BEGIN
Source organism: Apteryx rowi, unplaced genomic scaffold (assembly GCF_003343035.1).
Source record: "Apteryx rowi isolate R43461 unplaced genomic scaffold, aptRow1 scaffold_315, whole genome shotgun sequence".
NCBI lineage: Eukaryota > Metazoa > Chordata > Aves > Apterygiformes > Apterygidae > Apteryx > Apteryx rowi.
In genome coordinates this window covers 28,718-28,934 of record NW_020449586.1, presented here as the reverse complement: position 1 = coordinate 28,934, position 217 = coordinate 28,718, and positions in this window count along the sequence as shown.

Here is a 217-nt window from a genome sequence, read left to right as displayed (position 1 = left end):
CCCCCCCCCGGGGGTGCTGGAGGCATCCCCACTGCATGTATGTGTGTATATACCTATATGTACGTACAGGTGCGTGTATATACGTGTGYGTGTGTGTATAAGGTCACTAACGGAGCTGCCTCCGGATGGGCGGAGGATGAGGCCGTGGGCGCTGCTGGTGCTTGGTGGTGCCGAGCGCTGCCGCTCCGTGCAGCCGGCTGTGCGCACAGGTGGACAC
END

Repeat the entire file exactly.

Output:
Source organism: Apteryx rowi, unplaced genomic scaffold (assembly GCF_003343035.1).
Source record: "Apteryx rowi isolate R43461 unplaced genomic scaffold, aptRow1 scaffold_315, whole genome shotgun sequence".
NCBI lineage: Eukaryota > Metazoa > Chordata > Aves > Apterygiformes > Apterygidae > Apteryx > Apteryx rowi.
In genome coordinates this window covers 28,718-28,934 of record NW_020449586.1, presented here as the reverse complement: position 1 = coordinate 28,934, position 217 = coordinate 28,718, and positions in this window count along the sequence as shown.

Here is a 217-nt window from a genome sequence, read left to right as displayed (position 1 = left end):
CCCCCCCCCGGGGGTGCTGGAGGCATCCCCACTGCATGTATGTGTGTATATACCTATATGTACGTACAGGTGCGTGTATATACGTGTGYGTGTGTGTATAAGGTCACTAACGGAGCTGCCTCCGGATGGGCGGAGGATGAGGCCGTGGGCGCTGCTGGTGCTTGGTGGTGCCGAGCGCTGCCGCTCCGTGCAGCCGGCTGTGCGCACAGGTGGACAC